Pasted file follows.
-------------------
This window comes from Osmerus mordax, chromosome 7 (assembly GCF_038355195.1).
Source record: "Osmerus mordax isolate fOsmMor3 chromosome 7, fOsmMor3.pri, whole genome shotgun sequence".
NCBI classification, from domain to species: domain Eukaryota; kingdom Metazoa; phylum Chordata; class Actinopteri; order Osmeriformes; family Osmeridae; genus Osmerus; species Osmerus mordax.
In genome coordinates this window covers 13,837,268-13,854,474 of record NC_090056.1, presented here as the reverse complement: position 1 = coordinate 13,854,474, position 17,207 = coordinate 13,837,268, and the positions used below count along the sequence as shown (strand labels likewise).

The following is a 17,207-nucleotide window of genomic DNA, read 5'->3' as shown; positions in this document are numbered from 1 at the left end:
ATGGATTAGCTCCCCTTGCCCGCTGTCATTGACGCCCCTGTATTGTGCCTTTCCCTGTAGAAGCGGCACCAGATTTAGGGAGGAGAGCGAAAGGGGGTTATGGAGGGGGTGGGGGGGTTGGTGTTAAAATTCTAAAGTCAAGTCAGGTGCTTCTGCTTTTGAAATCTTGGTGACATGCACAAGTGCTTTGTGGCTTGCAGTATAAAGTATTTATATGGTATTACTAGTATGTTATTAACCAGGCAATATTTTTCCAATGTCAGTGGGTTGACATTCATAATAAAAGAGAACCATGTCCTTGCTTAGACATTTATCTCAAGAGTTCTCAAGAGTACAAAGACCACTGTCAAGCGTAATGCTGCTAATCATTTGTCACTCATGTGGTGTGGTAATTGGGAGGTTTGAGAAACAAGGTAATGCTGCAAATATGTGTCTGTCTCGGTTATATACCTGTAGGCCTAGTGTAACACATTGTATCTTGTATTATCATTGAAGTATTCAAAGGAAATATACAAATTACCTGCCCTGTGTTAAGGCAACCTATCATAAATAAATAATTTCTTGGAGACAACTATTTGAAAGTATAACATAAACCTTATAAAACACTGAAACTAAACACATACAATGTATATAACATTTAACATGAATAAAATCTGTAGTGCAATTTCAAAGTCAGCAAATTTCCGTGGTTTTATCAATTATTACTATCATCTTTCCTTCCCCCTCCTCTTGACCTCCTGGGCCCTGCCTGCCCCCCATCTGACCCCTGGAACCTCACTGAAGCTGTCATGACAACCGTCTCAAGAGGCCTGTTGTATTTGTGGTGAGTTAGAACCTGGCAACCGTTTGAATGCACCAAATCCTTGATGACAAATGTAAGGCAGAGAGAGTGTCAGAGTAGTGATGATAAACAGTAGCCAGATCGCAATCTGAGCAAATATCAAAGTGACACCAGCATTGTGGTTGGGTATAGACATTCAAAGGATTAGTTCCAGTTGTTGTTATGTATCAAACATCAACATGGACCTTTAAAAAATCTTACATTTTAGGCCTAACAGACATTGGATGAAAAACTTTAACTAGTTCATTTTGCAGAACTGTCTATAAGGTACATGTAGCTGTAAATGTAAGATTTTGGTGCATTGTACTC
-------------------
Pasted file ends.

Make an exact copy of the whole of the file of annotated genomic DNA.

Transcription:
This window comes from Osmerus mordax, chromosome 7 (assembly GCF_038355195.1).
Source record: "Osmerus mordax isolate fOsmMor3 chromosome 7, fOsmMor3.pri, whole genome shotgun sequence".
NCBI classification, from domain to species: domain Eukaryota; kingdom Metazoa; phylum Chordata; class Actinopteri; order Osmeriformes; family Osmeridae; genus Osmerus; species Osmerus mordax.
In genome coordinates this window covers 13,837,268-13,854,474 of record NC_090056.1, presented here as the reverse complement: position 1 = coordinate 13,854,474, position 17,207 = coordinate 13,837,268, and the positions used below count along the sequence as shown (strand labels likewise).

The following is a 17,207-nucleotide window of genomic DNA, read 5'->3' as shown; positions in this document are numbered from 1 at the left end:
ATGGATTAGCTCCCCTTGCCCGCTGTCATTGACGCCCCTGTATTGTGCCTTTCCCTGTAGAAGCGGCACCAGATTTAGGGAGGAGAGCGAAAGGGGGTTATGGAGGGGGTGGGGGGGTTGGTGTTAAAATTCTAAAGTCAAGTCAGGTGCTTCTGCTTTTGAAATCTTGGTGACATGCACAAGTGCTTTGTGGCTTGCAGTATAAAGTATTTATATGGTATTACTAGTATGTTATTAACCAGGCAATATTTTTCCAATGTCAGTGGGTTGACATTCATAATAAAAGAGAACCATGTCCTTGCTTAGACATTTATCTCAAGAGTTCTCAAGAGTACAAAGACCACTGTCAAGCGTAATGCTGCTAATCATTTGTCACTCATGTGGTGTGGTAATTGGGAGGTTTGAGAAACAAGGTAATGCTGCAAATATGTGTCTGTCTCGGTTATATACCTGTAGGCCTAGTGTAACACATTGTATCTTGTATTATCATTGAAGTATTCAAAGGAAATATACAAATTACCTGCCCTGTGTTAAGGCAACCTATCATAAATAAATAATTTCTTGGAGACAACTATTTGAAAGTATAACATAAACCTTATAAAACACTGAAACTAAACACATACAATGTATATAACATTTAACATGAATAAAATCTGTAGTGCAATTTCAAAGTCAGCAAATTTCCGTGGTTTTATCAATTATTACTATCATCTTTCCTTCCCCCTCCTCTTGACCTCCTGGGCCCTGCCTGCCCCCCATCTGACCCCTGGAACCTCACTGAAGCTGTCATGACAACCGTCTCAAGAGGCCTGTTGTATTTGTGGTGAGTTAGAACCTGGCAACCGTTTGAATGCACCAAATCCTTGATGACAAATGTAAGGCAGAGAGAGTGTCAGAGTAGTGATGATAAACAGTAGCCAGATCGCAATCTGAGCAAATATCAAAGTGACACCAGCATTGTGGTTGGGTATAGACATTCAAAGGATTAGTTCCAGTTGTTGTTATGTATCAAACATCAACATGGACCTTTAAAAAATCTTACATTTTAGGCCTAACAGACATTGGATGAAAAACTTTAACTAGTTCATTTTGCAGAACTGTCTATAAGGTACATGTAGCTGTAAATGTAAGATTTTGGTGCATTGTACTC